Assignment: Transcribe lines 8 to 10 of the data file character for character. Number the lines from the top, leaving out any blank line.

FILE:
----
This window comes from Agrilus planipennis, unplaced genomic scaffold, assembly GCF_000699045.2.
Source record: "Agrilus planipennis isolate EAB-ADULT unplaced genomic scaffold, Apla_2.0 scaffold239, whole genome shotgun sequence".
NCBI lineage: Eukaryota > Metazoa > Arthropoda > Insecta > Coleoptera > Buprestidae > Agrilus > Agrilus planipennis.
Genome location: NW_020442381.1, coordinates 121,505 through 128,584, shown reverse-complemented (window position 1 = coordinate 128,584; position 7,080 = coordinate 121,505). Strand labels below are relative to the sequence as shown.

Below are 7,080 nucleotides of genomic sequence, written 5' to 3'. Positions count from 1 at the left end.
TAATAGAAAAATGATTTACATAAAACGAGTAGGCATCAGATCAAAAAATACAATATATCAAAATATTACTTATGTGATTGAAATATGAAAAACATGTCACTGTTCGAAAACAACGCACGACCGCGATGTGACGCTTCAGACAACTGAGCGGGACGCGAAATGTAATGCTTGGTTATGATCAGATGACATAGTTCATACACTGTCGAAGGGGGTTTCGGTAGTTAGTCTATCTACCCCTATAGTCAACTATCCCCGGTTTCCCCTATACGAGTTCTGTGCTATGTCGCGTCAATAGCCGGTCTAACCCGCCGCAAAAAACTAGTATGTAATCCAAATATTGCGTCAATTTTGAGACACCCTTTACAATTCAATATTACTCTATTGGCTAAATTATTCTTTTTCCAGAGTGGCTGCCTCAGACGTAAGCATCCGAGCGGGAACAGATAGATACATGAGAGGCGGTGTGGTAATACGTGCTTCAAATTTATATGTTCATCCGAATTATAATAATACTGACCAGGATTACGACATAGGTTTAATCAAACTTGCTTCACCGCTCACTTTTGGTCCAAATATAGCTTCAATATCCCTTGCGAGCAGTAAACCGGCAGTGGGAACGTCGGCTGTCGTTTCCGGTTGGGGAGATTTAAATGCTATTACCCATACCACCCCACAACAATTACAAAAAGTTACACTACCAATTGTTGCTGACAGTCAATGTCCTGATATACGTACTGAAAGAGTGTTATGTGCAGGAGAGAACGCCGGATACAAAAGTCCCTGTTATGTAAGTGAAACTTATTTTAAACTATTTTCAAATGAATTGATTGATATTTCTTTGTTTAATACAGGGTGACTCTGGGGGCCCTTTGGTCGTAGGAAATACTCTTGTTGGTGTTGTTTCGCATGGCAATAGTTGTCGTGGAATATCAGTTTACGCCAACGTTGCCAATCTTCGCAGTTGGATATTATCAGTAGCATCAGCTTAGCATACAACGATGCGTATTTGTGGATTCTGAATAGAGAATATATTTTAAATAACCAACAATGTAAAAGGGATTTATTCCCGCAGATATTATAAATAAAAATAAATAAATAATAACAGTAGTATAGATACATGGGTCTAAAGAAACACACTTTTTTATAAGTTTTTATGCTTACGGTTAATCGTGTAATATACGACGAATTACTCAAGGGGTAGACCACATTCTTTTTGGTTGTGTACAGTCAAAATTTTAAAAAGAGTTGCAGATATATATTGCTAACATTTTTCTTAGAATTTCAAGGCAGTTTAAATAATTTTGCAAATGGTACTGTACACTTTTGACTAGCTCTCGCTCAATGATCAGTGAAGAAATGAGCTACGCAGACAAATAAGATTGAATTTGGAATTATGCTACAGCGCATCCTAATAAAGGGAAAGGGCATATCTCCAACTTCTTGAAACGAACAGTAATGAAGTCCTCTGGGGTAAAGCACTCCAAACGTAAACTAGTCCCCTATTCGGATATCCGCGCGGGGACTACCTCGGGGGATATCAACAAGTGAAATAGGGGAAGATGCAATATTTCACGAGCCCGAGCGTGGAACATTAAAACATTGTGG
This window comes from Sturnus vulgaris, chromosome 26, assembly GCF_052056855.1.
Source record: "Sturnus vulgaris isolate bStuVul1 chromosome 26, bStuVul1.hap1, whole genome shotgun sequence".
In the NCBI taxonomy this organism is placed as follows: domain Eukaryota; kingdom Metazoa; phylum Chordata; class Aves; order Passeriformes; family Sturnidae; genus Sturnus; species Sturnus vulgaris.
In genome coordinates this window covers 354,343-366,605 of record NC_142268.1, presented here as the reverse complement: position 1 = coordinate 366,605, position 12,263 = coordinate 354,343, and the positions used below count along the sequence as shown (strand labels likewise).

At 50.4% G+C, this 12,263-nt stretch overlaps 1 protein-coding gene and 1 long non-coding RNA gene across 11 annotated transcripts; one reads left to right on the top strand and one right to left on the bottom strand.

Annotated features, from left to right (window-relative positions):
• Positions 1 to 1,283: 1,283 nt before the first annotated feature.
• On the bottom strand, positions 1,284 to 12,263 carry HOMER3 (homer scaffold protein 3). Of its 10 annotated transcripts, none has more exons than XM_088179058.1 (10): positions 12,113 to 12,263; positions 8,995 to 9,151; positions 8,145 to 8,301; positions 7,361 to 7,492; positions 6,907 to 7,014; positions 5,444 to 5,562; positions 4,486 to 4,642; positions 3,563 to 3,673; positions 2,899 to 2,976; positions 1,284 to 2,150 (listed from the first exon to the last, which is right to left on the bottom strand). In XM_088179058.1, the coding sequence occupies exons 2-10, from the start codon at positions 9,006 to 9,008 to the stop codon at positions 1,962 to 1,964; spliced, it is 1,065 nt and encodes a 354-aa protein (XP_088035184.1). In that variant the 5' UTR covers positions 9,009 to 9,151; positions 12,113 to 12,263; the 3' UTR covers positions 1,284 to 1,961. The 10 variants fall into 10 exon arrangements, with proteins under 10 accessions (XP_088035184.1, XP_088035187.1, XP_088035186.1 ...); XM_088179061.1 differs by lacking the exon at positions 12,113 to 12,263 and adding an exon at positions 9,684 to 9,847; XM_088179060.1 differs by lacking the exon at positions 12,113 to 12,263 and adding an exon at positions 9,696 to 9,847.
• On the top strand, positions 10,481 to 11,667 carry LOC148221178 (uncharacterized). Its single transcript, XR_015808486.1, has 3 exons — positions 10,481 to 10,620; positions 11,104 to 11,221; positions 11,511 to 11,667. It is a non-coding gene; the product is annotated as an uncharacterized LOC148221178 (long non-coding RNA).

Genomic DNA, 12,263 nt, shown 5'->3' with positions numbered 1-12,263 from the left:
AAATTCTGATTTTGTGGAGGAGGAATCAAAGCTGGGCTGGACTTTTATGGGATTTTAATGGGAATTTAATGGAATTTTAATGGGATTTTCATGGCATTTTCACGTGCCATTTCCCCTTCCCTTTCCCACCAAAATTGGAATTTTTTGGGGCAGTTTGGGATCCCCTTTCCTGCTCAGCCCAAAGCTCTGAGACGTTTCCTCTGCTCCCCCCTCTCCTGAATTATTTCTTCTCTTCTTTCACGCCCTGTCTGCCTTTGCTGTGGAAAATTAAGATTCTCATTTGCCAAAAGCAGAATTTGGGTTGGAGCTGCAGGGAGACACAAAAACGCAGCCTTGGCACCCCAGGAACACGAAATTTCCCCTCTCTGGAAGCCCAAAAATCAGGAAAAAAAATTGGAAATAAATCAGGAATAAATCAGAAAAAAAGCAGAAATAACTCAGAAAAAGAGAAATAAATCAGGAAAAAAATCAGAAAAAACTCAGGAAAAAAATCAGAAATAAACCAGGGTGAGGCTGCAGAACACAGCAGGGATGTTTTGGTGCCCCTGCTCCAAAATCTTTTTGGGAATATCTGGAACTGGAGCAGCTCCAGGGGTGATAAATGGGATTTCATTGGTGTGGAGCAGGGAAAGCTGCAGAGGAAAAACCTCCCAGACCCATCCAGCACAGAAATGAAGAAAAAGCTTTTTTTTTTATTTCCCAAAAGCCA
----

Source record: "Sturnus vulgaris isolate bStuVul1 chromosome 26, bStuVul1.hap1, whole genome shotgun sequence".
In the NCBI taxonomy this organism is placed as follows: domain Eukaryota; kingdom Metazoa; phylum Chordata; class Aves; order Passeriformes; family Sturnidae; genus Sturnus; species Sturnus vulgaris.
In genome coordinates this window covers 354,343-366,605 of record NC_142268.1, presented here as the reverse complement: position 1 = coordinate 366,605, position 12,263 = coordinate 354,343, and the positions used below count along the sequence as shown (strand labels likewise).